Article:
DP: Overstimulation of the insect’s nervous system. After this research was reported, the newspapers were saying “Secret of Absinthe’s Neurotoxicity Discovered,” and “Why Van Gogh Went Mad.” And I wrote to the researchers and said, “Did I miss something?” And they said, “No, you didn’t.” The press took the neurotoxicity of absinthe for granted, and then figured, “Now that we know how this works, that shows why it’s neurotoxic.” In truth, the experiment proved the opposite. There hasn’t been any good research of long-term effects of chronic use of absinthe, but everything I’ve seen shows that the alcohol is much more toxic. I can see how absinthe would be more quickly addictive than other alcoholic drinks, because of this wonderful simultaneously calming and stimulating effect of the thujone and the other plants in it.
DLS: I was surprised to find that you don’t speak at length in the books specifically about dosage. I think it’s in speaking about absinthe that you first say “Dosage is everything,” but you don’t focus on the Paracelsan principle of “one dose to cure, one dose to kill.” Why not?
DP: I don’t talk about dosage? What an oversight. I’ll remedy that in the next volume. There is a principle for trying things you don’t know a lot about. People who search for wild mushrooms start small. Sasha Shulgin called it “working up.” And that’s what Albert Hofmann did with LSD too, only he started with what he figured was one-tenth of an active dose, and that was 250 mg.
PLW: The famous bicycle tour.
DP: But you’re supposed to start small and then wait several days to work up to double what you took before.
DLS: This is also akin to “simpling,” where you begin with small doses of therapeutic agents and then work up to get the desired effects. Can you say more about endorphins and the nature of addiction? You write, “Endorphins present a physical analog to the spiritual laws of homeostasis and addiction.” Is there really any hope for a non-addictive analgesic, or, as you say, an “overdose-proof painkiller”?
DP: It might be possible to find a different pathway. But the history of painkillers and synthetic opiates has certainly shown the contrary. Each new development of stronger painkillers—heroin to cure morphine addiction, methadone to cure heroin addiction, etc.—ignores the principle of homeostasis: that receptors up- or down-regulate themselves to try to get back to where they were. Think of the receptors as a row of mailboxes on a country road, there to receive pain messages. Opiates lock the boxes. The body responds by erecting a new set of mailboxes. Then you need to take more opiates to lock those new mailboxes, until finally you have tiers upon tiers of locked mailboxes…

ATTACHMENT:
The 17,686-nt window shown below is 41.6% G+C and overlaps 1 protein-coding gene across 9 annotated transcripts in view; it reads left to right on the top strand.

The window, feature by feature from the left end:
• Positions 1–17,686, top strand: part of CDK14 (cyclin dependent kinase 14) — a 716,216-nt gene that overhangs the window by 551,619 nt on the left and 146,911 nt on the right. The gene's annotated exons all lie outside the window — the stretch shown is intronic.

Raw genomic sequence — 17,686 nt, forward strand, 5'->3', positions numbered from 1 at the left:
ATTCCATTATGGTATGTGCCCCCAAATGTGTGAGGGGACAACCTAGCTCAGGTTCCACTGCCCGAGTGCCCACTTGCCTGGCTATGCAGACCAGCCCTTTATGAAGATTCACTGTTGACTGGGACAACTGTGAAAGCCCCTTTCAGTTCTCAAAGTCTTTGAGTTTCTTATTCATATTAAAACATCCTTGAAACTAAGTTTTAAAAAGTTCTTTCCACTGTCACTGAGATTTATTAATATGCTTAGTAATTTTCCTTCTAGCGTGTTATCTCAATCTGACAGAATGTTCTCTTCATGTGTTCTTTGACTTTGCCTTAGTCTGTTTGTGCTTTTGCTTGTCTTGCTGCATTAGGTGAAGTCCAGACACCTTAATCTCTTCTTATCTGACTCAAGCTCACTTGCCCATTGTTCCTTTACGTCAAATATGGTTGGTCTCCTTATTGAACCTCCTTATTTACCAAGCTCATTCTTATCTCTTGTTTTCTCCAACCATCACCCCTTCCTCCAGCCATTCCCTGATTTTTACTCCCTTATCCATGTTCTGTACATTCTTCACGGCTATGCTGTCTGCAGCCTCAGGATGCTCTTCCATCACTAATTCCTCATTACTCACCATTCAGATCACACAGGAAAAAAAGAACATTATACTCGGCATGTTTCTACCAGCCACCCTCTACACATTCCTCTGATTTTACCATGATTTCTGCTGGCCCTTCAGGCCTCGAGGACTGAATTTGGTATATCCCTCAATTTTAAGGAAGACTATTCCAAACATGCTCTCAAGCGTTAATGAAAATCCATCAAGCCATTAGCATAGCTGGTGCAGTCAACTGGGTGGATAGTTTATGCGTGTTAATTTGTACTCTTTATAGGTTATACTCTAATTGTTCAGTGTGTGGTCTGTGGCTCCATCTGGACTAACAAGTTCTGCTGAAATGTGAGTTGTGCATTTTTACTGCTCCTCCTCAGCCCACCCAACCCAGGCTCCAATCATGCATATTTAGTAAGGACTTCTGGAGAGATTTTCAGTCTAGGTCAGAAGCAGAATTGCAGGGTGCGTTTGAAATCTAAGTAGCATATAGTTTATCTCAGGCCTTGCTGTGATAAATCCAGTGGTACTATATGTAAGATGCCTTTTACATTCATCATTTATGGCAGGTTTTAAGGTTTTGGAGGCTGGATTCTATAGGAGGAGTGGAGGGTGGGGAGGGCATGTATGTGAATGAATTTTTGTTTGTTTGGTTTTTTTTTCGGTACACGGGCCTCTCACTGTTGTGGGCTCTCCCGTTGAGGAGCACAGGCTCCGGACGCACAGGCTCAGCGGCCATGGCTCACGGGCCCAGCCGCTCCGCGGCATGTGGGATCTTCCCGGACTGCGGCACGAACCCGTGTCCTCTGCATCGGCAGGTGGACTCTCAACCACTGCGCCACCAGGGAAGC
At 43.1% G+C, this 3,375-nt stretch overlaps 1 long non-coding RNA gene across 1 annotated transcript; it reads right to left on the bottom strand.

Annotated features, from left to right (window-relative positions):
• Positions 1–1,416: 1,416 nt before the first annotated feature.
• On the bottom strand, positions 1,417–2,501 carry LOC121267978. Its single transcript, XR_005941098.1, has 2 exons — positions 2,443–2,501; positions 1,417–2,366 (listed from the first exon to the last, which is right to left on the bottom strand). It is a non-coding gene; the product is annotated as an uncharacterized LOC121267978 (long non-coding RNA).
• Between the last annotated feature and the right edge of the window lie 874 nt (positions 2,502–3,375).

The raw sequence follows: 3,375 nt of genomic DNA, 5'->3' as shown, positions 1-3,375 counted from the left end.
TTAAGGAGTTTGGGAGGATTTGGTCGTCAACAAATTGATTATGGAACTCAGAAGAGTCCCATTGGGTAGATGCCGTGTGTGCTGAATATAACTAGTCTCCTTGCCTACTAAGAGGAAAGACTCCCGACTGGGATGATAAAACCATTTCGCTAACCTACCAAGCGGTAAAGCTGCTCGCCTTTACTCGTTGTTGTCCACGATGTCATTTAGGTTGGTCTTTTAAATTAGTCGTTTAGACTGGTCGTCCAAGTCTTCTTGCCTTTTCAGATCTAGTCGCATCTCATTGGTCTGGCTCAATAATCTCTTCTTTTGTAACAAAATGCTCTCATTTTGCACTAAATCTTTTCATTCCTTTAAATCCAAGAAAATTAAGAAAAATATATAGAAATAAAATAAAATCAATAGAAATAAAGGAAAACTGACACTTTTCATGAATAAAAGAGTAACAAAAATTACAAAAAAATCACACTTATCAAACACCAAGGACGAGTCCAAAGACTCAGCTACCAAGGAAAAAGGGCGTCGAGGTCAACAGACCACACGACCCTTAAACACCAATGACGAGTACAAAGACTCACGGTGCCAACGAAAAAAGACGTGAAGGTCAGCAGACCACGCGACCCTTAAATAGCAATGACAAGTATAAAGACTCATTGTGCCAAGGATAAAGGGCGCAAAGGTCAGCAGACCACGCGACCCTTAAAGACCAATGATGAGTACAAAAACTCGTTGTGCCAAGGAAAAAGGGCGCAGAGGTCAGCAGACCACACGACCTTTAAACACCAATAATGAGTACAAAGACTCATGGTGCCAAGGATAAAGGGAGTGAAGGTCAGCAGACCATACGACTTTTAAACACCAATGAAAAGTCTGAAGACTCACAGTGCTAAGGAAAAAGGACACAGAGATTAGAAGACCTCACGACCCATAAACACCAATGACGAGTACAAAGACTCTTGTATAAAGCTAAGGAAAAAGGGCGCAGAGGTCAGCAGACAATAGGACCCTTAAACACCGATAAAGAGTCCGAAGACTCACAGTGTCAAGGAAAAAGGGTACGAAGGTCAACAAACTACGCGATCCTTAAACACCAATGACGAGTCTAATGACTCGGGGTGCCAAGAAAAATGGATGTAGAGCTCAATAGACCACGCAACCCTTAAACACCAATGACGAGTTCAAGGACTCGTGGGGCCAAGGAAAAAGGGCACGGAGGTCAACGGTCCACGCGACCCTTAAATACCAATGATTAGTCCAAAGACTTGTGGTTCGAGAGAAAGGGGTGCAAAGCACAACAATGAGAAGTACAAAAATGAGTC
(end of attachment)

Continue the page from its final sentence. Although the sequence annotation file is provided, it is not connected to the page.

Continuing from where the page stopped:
DLS: All looking for mail!
DP: And then when you quit taking the opiates, all the locks fall off at once.
PLW: And all the pain that’s been blocked up comes on all at once.
DLS: You say, “Pain is the first teacher we deny.”
DP: There are different classes of pain. First, there is simple pain. Then there is the fear of pain. And finally there is what the Buddhists address, the pain of transitoriness. Even when things are good, there is always the pain of knowing that they won’t last. For simple pain, the recourse is the anodyne. For the fear of pain, the medicine, or poison, is avoidance. For the pain of transitoriness, the reaction is grasping. The grasping part is that you create a world to hide in. That’s why it’s so primary. The angels create the universe. It’s the bad angel Lucifer who, when cornered, turns. And it is that turning that creates the universe.
PLW: I always felt that opiates worked on all three of those levels, but the third will always be with us.
DP: Levi, in your essay on the therapeutic image [in Between Dog & Wolf], you make a connection between the anodyne and the allopathic.